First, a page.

Gauthier notes that in Hobbes' book, Leviathan, Hobbes creates a character known as 'the Foole' who argues the case for breaking your agreements where this is beneficial to you. Hobbes' solution is the creation of the sovereign. A government that will ensure that it is in your interest to keep your agreements by punishing you harshly if you don't. He also points out that Hobbes' solution dispenses with the need for morality (understood as a constraint on pursuit of self-interest) by simply re-aligning self-interest with the good of society via the sovereign's presence.

Gauthiers introduces the terminology 'Straightforward Maximizer' to be someone who, like the Foole, does what is in their best interest even if they have previously agreed not to and 'Constrained Maximizer' to indicate someone who foregoes their self-interest in situations where a fair co-operative solution will yield them a benefit over what they would get if everyone pursued their self-interest.

The Constrained Maximizer will cooperate if he expects others to do so, but if he suspects that the people he is dealing with are straightforward maximizers, he will do the same to avoid being taken advantage of.

In the terms of the Prisoner's Dilemma, the Constrained Maximizer will not confess if he thinks that the other Prisoner is also a Constrained Maximizer, but if he thinks the other prisoner is a straightforward maximizer, he will confess to avoid being taken advantage of.

Gauthier explains that the Constrained Maximizers will achieve better outcomes than the Straightforward Maximizers in the case where everybody knows which type of person everyone else is (i.e. if Constrained Maximizers had to wear 'CM' sweatshirts and Straightforward Maximizers had to wear 'SM' sweatshirts.) This is only logical - the Constrained Maximizer changes his strategy based on who he is dealing with whereas the Straightforward Maximizer doesn't, so naturally it is in the interests of the Constrained Maximizer to want everybody to be easily identified in one role or another.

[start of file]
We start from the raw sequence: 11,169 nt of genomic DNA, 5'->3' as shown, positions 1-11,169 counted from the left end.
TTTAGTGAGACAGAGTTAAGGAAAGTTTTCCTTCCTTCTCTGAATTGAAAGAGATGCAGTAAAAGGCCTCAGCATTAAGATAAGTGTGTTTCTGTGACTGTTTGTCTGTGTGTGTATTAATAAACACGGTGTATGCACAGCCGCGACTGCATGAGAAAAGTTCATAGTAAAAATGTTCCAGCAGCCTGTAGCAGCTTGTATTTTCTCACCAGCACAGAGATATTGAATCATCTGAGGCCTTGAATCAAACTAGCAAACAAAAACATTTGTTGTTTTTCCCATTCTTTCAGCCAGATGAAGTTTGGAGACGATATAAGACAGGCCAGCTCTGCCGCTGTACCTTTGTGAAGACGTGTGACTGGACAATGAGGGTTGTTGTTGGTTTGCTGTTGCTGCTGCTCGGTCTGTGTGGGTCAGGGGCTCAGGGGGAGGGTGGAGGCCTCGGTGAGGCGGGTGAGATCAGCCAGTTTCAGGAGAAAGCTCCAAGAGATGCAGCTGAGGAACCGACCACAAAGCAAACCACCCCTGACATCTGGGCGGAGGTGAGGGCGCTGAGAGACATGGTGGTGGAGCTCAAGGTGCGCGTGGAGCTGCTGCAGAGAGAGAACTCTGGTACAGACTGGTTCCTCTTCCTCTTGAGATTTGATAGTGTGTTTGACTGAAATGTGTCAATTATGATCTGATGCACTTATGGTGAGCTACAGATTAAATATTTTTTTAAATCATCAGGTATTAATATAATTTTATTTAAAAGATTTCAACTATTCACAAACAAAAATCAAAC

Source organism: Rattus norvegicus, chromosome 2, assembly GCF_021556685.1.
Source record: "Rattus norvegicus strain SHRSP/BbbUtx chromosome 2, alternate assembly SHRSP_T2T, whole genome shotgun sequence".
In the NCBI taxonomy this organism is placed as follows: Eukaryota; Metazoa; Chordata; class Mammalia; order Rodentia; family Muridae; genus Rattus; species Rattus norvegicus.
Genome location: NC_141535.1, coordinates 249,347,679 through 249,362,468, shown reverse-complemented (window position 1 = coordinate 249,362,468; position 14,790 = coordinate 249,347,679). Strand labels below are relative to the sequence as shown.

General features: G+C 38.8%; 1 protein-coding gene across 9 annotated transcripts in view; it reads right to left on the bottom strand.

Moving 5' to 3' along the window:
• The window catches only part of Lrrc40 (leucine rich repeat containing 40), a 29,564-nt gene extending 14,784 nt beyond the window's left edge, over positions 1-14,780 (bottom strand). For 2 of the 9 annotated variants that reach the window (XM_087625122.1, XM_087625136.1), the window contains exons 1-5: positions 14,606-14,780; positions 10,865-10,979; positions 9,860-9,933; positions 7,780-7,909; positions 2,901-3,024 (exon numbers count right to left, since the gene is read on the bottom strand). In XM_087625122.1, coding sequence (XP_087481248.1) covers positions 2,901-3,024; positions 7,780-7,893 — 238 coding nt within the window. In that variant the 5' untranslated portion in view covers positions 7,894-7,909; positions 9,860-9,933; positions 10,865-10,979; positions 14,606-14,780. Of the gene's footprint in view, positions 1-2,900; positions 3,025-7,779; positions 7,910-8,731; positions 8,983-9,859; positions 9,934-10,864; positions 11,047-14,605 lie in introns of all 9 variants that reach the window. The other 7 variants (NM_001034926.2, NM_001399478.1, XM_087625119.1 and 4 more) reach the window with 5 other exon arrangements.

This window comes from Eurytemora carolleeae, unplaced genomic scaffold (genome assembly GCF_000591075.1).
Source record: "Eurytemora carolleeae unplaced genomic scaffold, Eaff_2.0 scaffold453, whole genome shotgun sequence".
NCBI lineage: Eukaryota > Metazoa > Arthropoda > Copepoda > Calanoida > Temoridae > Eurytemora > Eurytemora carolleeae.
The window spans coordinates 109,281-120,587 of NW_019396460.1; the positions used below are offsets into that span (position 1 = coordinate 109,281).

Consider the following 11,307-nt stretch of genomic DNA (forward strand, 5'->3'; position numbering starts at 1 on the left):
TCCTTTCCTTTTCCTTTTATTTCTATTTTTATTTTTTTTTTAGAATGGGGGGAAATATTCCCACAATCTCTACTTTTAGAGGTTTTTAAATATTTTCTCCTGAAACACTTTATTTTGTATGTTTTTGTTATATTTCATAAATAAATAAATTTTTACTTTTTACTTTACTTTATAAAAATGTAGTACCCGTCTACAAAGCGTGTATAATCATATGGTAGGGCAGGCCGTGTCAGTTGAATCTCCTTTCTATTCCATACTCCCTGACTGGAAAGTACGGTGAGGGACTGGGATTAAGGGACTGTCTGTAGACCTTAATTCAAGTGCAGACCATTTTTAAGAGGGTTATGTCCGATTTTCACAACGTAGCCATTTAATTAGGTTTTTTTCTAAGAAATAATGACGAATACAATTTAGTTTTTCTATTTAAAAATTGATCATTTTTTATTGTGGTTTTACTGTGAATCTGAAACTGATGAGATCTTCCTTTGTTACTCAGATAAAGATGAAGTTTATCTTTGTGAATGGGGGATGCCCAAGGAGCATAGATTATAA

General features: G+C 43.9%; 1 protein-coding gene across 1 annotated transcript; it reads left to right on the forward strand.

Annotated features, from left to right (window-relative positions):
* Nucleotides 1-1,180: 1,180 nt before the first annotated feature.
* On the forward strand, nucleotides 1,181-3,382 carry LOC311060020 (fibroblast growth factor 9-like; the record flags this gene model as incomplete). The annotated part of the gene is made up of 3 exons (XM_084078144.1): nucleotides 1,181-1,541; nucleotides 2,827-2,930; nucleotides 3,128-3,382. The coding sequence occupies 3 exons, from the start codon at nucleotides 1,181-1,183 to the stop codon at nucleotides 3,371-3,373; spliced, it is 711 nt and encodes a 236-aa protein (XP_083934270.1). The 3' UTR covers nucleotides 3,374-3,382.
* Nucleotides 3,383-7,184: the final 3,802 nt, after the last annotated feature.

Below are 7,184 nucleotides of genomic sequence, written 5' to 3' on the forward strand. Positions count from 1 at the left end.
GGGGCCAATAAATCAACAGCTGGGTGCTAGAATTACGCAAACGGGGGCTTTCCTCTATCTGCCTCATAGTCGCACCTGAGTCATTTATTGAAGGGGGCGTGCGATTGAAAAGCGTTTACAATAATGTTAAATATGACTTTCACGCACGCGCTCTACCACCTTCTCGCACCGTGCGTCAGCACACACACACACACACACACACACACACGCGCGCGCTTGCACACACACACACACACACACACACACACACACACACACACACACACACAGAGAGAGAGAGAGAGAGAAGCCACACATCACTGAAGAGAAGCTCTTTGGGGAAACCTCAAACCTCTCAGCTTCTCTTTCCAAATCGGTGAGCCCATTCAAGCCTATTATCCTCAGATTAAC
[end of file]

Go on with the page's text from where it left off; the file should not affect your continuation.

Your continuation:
Sadly, of course, in real life it is not always obvious who you can trust.

This (I think) is why Gauthier later says that,
"Failing to exclude straightforward maximizers from the benefits realized by co-operative arrangements does not , and cannot, enable them to share in the long-run benefits to co-operation; instead it ensures that there are no benefits to share."

In other words unless you kick out the straightforward maximizers, co-operation will fail.

Gauthier argues that Constrained Maximization is not simply another way to pursue maximization of your self-interest given particular circumstances, but rather requires that the Constrained Maximizer choose a disposition towards not breaking their agreements. The reason that people must choose this disposition rather than deciding on a case by case basis is that people who decide on a case by case basis will be kicked out of society so they won't get the benefits that co-operation brings.

Finally, Gauthier points out that over time, a community where all are constrained maximizers will be expected to outperform a community where all our straightforward maximizers.


To be honest, I didn't find this chapter, which is the heart of Gauthier's theory, very convincing. A few comments:

1) Back in chapter 3, Gauthier argued that prudence - taking into account my future interests - was no part of rationality. But now it seems that choosing the disposition towards constrained maximization rests on the sort of prudential concern that was dismissed as irrational in chapter 3 (unless I am confused). This is OK by me, I never really agreed with the notion in chapter 3 that it was rational to be imprudent, but it doesn't seem consistent.

2) It's not clear how the Straightforward Maximizers are going to be excluded. Who will exclude them and what incentive do they have to undertake the substantial costs of doing so?